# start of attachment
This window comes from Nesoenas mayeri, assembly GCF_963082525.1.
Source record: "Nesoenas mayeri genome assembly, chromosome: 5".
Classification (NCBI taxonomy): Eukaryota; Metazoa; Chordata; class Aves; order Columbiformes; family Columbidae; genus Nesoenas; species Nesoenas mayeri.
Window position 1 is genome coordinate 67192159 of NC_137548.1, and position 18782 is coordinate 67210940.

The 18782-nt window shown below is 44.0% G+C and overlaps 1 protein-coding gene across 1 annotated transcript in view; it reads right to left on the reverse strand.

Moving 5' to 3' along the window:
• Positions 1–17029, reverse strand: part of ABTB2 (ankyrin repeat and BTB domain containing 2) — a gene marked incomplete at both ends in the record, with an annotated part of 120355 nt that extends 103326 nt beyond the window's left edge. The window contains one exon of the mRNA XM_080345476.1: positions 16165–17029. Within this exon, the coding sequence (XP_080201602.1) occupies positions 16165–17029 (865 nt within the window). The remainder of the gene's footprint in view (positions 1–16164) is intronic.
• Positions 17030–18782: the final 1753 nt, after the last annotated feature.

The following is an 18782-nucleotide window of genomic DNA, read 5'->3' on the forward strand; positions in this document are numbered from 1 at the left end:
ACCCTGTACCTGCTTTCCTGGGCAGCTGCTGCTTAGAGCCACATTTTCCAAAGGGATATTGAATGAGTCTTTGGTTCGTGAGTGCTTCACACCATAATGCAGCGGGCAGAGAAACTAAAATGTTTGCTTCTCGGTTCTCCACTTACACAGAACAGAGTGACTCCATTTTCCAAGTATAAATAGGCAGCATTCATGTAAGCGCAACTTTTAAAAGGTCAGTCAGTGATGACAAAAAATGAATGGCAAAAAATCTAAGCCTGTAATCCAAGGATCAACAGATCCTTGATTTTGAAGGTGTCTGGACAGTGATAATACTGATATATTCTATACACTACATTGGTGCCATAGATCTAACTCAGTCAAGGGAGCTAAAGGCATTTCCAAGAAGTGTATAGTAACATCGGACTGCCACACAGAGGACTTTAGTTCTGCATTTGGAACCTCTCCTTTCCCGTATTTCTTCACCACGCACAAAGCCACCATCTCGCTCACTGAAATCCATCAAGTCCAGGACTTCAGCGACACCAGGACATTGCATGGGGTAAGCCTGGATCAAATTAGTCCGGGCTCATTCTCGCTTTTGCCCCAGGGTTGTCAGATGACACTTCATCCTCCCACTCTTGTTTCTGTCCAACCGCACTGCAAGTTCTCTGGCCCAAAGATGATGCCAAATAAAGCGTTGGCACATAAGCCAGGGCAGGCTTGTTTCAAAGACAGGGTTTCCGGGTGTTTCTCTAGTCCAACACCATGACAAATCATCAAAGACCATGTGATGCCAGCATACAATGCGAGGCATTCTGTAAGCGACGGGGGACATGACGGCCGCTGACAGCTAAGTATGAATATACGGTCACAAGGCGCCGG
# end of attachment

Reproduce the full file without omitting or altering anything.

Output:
This window comes from Nesoenas mayeri, assembly GCF_963082525.1.
Source record: "Nesoenas mayeri genome assembly, chromosome: 5".
Classification (NCBI taxonomy): Eukaryota; Metazoa; Chordata; class Aves; order Columbiformes; family Columbidae; genus Nesoenas; species Nesoenas mayeri.
Window position 1 is genome coordinate 67192159 of NC_137548.1, and position 18782 is coordinate 67210940.

The 18782-nt window shown below is 44.0% G+C and overlaps 1 protein-coding gene across 1 annotated transcript in view; it reads right to left on the reverse strand.

Moving 5' to 3' along the window:
• Positions 1–17029, reverse strand: part of ABTB2 (ankyrin repeat and BTB domain containing 2) — a gene marked incomplete at both ends in the record, with an annotated part of 120355 nt that extends 103326 nt beyond the window's left edge. The window contains one exon of the mRNA XM_080345476.1: positions 16165–17029. Within this exon, the coding sequence (XP_080201602.1) occupies positions 16165–17029 (865 nt within the window). The remainder of the gene's footprint in view (positions 1–16164) is intronic.
• Positions 17030–18782: the final 1753 nt, after the last annotated feature.

The following is an 18782-nucleotide window of genomic DNA, read 5'->3' on the forward strand; positions in this document are numbered from 1 at the left end:
ACCCTGTACCTGCTTTCCTGGGCAGCTGCTGCTTAGAGCCACATTTTCCAAAGGGATATTGAATGAGTCTTTGGTTCGTGAGTGCTTCACACCATAATGCAGCGGGCAGAGAAACTAAAATGTTTGCTTCTCGGTTCTCCACTTACACAGAACAGAGTGACTCCATTTTCCAAGTATAAATAGGCAGCATTCATGTAAGCGCAACTTTTAAAAGGTCAGTCAGTGATGACAAAAAATGAATGGCAAAAAATCTAAGCCTGTAATCCAAGGATCAACAGATCCTTGATTTTGAAGGTGTCTGGACAGTGATAATACTGATATATTCTATACACTACATTGGTGCCATAGATCTAACTCAGTCAAGGGAGCTAAAGGCATTTCCAAGAAGTGTATAGTAACATCGGACTGCCACACAGAGGACTTTAGTTCTGCATTTGGAACCTCTCCTTTCCCGTATTTCTTCACCACGCACAAAGCCACCATCTCGCTCACTGAAATCCATCAAGTCCAGGACTTCAGCGACACCAGGACATTGCATGGGGTAAGCCTGGATCAAATTAGTCCGGGCTCATTCTCGCTTTTGCCCCAGGGTTGTCAGATGACACTTCATCCTCCCACTCTTGTTTCTGTCCAACCGCACTGCAAGTTCTCTGGCCCAAAGATGATGCCAAATAAAGCGTTGGCACATAAGCCAGGGCAGGCTTGTTTCAAAGACAGGGTTTCCGGGTGTTTCTCTAGTCCAACACCATGACAAATCATCAAAGACCATGTGATGCCAGCATACAATGCGAGGCATTCTGTAAGCGACGGGGGACATGACGGCCGCTGACAGCTAAGTATGAATATACGGTCACAAGGCGCCGG